Camping in Mongolia

The ultimate camping guide to Mongolia

 

This camping guide will give you all the information you need to make free camping in Mongolia as enjoyable and safe as possible. You'll also find a list of the ten most rewarding campsites. Furthermore we have prepared a neat packing list for you with all the important things you need to take along. Let’s go!

The best time to travel Mongolia

The summers in Mongolia are beautiful, but not necessarily as long and warm as Westerners are used to:
Therefore, the time between May and mid-October is suitable for a trip through Mongolia. While April is still mainly characterised by cold weather, the weather in May is already bearable. By the end of October, winter will start. The absolute high season ranges from June to September, the weather is warm and mostly dry and there are only occasional thunderstorms.
For a visit to the Gobi desert April and May as well as September and October are recommended, during these times temperatures are moderate.

Is wild camping legal in Mongolia?

In Mongolia, there is a kind of everyman’s right for the country, so wild camping is allowed almost everywhere. However, you should keep a few things in mind:

Under no circumstances should you place your tent under trees, in case of storm this can be dangerous due to falling branches. You should also avoid dried out riverbeds: in case of rainfall, there can be surprising spring surges. It's best to stay at least 100 meters away from any body of water. Find a sheltered area for your tent, and preferably a spot where the morning sun shines early on your tent. That dispels the cold of the night. If the perfect place is found, enjoy the night sky: in Mongolia, it is particularly impressive, because "light pollution" caused by larger cities is barely present.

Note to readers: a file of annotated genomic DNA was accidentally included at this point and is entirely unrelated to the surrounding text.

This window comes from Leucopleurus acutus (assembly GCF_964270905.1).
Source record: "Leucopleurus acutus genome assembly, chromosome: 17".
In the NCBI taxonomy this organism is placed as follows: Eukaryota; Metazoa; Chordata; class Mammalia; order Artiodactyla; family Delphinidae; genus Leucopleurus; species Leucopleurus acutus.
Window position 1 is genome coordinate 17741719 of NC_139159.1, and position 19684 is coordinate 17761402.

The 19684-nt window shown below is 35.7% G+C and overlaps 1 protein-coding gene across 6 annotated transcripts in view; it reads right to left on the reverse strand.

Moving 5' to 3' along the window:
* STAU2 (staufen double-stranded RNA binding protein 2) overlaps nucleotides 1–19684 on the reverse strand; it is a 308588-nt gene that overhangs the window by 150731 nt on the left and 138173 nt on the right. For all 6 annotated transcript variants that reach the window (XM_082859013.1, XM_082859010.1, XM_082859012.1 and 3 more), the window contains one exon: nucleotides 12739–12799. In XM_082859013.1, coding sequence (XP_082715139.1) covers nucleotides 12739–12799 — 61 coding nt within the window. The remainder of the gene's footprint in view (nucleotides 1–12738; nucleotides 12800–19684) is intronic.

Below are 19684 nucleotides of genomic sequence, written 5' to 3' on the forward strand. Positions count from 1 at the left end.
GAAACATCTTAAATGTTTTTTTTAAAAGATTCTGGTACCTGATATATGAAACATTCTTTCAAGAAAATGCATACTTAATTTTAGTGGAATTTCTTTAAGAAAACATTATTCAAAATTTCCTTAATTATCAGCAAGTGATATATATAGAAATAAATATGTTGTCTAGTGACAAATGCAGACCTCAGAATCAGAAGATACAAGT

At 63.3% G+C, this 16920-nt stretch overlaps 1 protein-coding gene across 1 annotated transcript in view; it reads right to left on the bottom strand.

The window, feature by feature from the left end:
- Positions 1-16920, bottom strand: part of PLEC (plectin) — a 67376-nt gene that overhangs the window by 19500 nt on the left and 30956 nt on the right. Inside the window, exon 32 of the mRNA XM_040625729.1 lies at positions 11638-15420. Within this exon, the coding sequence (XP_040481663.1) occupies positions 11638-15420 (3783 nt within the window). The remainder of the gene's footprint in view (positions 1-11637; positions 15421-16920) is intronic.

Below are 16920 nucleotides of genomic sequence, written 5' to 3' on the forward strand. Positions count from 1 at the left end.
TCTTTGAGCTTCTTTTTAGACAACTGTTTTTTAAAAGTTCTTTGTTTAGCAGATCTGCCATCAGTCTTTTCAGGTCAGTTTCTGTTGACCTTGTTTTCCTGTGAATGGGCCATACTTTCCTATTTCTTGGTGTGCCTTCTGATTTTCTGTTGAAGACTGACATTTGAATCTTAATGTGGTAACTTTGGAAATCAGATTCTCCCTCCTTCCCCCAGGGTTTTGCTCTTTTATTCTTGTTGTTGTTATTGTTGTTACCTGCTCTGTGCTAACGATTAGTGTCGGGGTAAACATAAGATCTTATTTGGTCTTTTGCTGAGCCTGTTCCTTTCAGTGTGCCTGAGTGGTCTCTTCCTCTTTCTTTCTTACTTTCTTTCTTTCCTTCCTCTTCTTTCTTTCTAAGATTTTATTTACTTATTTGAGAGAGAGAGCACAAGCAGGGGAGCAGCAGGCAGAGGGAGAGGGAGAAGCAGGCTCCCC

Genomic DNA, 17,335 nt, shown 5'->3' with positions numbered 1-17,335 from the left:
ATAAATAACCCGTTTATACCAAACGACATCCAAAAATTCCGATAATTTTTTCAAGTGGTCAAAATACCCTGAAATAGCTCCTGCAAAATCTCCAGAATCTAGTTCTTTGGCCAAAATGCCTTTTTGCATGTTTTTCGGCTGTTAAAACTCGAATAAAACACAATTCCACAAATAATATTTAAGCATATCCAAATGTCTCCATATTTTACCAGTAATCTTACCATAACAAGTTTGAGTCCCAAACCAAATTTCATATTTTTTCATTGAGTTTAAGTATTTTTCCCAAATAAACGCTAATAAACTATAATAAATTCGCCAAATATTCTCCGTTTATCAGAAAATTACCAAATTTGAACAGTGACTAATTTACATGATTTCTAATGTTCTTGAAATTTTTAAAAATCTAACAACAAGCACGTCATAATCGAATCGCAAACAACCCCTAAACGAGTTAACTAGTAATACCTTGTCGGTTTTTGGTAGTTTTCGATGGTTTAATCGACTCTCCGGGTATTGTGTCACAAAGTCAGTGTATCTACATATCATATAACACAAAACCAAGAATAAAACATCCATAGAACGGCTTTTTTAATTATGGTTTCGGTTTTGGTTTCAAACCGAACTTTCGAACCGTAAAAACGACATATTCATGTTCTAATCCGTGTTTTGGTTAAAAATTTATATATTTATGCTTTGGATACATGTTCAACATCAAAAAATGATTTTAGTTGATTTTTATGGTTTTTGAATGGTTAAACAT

© Photograph from Follow The Tracks by Max Muench 
© Photograph from Follow The Tracks by Max Muench

Especially when staying in one place for several days, try to hurt the top soil layer as little as possible. Soil erosion is a big problem in Mongolia and can be avoided especially when camping.

Often, when you have set up your tent, it does not take long for your Mongolian neighbours to show up and see what’s going on. A good opportunity to invite them to dinner! If you are invited yourself, you should always bring a small gift or some money (30,000 MNT is appropriate; if a sheep is slaughtered it may also be 100,000 MNT) - for the nomads food is precious and their extrem hospitality makes them give more then they should if visits by tourists are too frequent.

Rental cars

For travelling comfortably through Mongolia, a four-wheel-drive SUV, jeep or camper van is recommended, as you will travel cross country a lot. Also pay attention to the tank size and storage space, so you can fit everything in your car. When choosing your provider, you should go for a big, reputable one such as SIXT: they offer good service, if anything goes wrong. Don’t rent from private individuals (this is common in Mongolia), with a well-known provider you are definitely on the safe side. It is also possible to book a driver for your travels, but driving yourself you are just much more flexible (for example, no hour limit per day etc.). With a proper travel plan and navigation system like maps.me you should get along pretty well.

© Photograph from Follow The Tracks by Max Muench 
© Photograph from Follow The Tracks by Max Muench

Petrol stations